And how I usually go: I really do not have any dead set formula for approaching these things. In this case, this time, I started by shouting out on Twitter to some of the window manufacturers I am following. And . . . several of my friends up there got right back.

I have spent much of the last few years studying where to find things here locally. From my catalog of local contacts, I selected a few close to home. Then, I sent some emails and made some calls.

From that, now with a solid spec in hand, you know — what the need is, I narrowed things down to two local suppliers (one of which came through my contact on Twitter).

Step 3: Review the Specs, Make a Smart Decision & Save Some Money

It really isn’t magic – there were definitely a few back and forths with my contacts. And I can’t thank them enough for taking the time to work with me on this ONE window. But they did; both top notch pros. Together, we honed, and I was squared to present two separate yet comparable mid-grade vinyl windows – Energy Star rated and tax-credit eligible.

With a little bit of work, and I won’t divulge price, I can say pretty plainly that even with an overpriced installation, Susan will save at least a hundred bucks. More, of course, off of that $1600 bid.

At the moment, do I know if she will use one of these two suppliers? No, I don’t; there always seems, with everything, to be more viable options.

How to Shop for New Windows

And it was dropped, most expertly, by one of my contacts. My guy, he says, in maybe trying to define what I do, I had a contractor come in the other day, and he said to me: When is it all going to stop?!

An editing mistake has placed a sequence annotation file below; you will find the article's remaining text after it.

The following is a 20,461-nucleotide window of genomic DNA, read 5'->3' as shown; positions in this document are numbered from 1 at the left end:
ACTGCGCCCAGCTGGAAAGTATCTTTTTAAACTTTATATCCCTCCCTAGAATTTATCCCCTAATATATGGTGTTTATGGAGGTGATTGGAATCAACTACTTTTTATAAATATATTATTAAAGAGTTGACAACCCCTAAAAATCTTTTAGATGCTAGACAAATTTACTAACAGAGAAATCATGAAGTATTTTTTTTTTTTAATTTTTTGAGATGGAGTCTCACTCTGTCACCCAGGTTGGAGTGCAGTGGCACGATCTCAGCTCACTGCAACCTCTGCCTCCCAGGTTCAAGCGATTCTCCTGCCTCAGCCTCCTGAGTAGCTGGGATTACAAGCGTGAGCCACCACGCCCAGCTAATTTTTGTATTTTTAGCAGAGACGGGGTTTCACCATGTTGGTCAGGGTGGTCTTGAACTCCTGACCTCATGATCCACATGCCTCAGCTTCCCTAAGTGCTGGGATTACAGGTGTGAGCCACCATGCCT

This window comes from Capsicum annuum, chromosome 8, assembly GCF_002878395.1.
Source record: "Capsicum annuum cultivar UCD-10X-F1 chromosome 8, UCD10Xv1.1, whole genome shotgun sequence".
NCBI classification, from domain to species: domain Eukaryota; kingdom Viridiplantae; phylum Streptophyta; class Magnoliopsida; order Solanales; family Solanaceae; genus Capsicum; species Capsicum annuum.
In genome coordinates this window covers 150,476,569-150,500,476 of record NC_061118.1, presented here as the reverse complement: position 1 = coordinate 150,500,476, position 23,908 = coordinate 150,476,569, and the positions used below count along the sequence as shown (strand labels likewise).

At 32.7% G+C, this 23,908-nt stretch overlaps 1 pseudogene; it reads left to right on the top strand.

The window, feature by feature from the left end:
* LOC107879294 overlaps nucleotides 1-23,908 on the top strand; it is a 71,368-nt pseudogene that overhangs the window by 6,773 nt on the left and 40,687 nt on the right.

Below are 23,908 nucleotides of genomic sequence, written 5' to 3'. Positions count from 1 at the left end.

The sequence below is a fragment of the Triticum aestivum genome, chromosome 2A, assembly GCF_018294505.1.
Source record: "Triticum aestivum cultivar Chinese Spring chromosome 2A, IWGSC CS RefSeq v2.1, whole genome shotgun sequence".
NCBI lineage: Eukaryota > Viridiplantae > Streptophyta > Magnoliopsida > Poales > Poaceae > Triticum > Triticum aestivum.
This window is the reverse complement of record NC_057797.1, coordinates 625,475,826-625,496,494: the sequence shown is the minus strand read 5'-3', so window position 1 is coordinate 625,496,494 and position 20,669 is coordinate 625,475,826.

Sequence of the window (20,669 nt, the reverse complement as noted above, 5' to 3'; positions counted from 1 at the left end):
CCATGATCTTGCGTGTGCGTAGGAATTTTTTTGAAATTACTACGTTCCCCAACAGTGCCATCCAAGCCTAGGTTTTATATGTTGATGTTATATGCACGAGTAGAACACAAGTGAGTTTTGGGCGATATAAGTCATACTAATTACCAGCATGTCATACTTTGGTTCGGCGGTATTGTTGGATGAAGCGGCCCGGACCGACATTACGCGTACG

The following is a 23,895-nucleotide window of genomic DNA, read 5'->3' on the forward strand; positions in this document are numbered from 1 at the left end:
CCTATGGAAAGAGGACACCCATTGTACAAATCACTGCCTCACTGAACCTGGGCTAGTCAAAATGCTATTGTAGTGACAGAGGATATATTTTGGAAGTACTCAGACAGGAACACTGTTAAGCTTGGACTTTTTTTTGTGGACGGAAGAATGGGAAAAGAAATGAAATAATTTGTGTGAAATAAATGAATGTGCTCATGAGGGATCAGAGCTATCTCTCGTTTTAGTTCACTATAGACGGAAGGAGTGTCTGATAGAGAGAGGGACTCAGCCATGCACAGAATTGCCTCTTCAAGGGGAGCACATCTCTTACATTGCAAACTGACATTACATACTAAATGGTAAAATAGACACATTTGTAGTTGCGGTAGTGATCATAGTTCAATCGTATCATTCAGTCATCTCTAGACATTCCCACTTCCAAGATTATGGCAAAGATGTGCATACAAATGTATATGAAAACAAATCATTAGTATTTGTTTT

But the point being: If it’s too much for a professional, someone who supposedly sells and installs windows, and they have difficulty navigating the maze of decisions, imagine how hard it must be for a first time homeowner like Susan K.

My contact and I talked some more. What he meant was . . . that by this point, and with twenty plus years of the replacement window, there are many, many replacement window options, and many features to consider with each purchase, and for each need.

Fusion-welded miters, wood, Fiberglas, aluminum, vinyl, low-e, argon-injected, simulated divided light, true divided light, heat loss, solar gain, incentives from the government, and . . . I could go on.

I say, window companies, continue to do what you do. Options are good. Technological improvements are good. Improved energy efficiency is good. But there seems, too, that there may even be a point where some professionals may need some, well, Building Moxie. Just Sayin’.

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Thank you for reading and thank you to new client Susan K. For more us on windows, please see our category – Windows.

More Moxie (Related Links):

The anatomy of a window courtesy of Pella Windows and Doors.

There are varying qualities for each of these elements and upgrades to any add cost. In other words, know what you are looking at when you are shopping.

Energy Star (window) information: Window, Door and Skylight Finder.